iPhone software bug lets you stream music to Bluetooth headsetsAn apparent oversight in Apple Inc.'s iPhone software makes it possible to wirelessly stream all of the handset's audio output — including music tracks from its iPod application — to Bluetooth headsets.
The glitch stems from the software's Visual Voicemail audio source feature, which lets users choose whether they would like to play back their voicemail messages via the iPhone's earpiece, speaker, or wirelessly-connected Bluetooth headset.
For whatever reason, version 1.1.1 of the iPhone software released this week (as well as earlier versions) fails to disconnect the wireless audio stream from Bluetooth headsets when a user leaves the Visual Voicemail interface. It will instead continue to stream all of the phone's audio feedback — including keyboard clicks, shutter sounds, and music tracks — to the wireless headsets.
How to get it working
To take advantage of the bug and begin streaming music wirelessly, simply initiate a connection between your Bluetooth headset and the iPhone. Once the iPhone recognizes a connection from your paired headset, enter the Visual Voicemail interface under the phone application and select the "Audio" button from the upper right-hand corner of the screen. (If you do not have a Bluetooth headset paired to the iPhone or your Bluetooth headset has not initiated a connection with the iPhone, this button will instead say "Speaker".)
You should now have the option to "Change audio source" to either "iPhone Bluetooth Headset," "iPhone," or "Speaker Phone." Choose the first one. That's about it. You should now be able to navigate to your iPhone's iPod application and begin streaming music to your headset. Similarly, entering the SMS or Safari applications will continue to stream audio — such as keyboard clicks — in the same manner.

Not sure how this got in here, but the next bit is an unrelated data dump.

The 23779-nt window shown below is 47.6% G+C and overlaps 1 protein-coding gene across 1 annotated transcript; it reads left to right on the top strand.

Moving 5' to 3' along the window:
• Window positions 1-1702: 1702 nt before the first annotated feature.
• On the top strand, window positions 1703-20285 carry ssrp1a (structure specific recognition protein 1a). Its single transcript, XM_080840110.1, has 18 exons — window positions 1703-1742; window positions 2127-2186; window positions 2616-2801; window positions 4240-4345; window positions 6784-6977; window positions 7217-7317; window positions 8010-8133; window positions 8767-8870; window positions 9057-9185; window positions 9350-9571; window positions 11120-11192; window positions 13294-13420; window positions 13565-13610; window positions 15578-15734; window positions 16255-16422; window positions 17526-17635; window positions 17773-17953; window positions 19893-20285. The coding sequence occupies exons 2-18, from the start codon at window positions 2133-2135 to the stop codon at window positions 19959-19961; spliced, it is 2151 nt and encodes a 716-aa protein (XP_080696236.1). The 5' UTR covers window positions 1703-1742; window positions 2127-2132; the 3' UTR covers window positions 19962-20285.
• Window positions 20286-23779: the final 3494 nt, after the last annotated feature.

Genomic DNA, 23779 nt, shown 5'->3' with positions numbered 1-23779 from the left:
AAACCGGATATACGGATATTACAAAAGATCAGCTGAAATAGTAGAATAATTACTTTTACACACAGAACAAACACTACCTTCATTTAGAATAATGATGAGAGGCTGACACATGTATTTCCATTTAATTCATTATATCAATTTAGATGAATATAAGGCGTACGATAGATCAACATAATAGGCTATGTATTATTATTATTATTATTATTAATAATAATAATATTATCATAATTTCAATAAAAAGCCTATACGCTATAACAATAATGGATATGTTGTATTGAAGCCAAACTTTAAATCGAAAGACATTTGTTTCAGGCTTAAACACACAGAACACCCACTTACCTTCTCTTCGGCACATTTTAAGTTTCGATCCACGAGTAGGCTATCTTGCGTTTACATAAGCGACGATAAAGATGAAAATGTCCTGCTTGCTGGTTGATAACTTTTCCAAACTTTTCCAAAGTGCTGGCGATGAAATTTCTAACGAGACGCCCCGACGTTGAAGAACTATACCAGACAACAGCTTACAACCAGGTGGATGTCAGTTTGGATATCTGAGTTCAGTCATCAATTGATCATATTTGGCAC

Obviously, the usefulness of this jury-rigged solution is somewhat questionable given that the iPhone will continue to simultaneously output the same audio through its built-in speaker. If you plug headphones into the iPhone in an attempt silence the speaker, it will cut the wireless connection to your headset. However, once disconnect the headphones, the iPhone will resume the wireless audio stream.
On Topic: General
- Review: Rachio's iPhone-connected Smart Sprinkler Controller is efficient, easy to use
- Apple under investigation by South Korean anti-competition body
- Google may release self-designed smartphone by end of 2016 - report
- Facebook launches custom-curated event picks to improve recommendations
- Apple hands out rainbow Apple Watch bands to commemorate LGBT Pride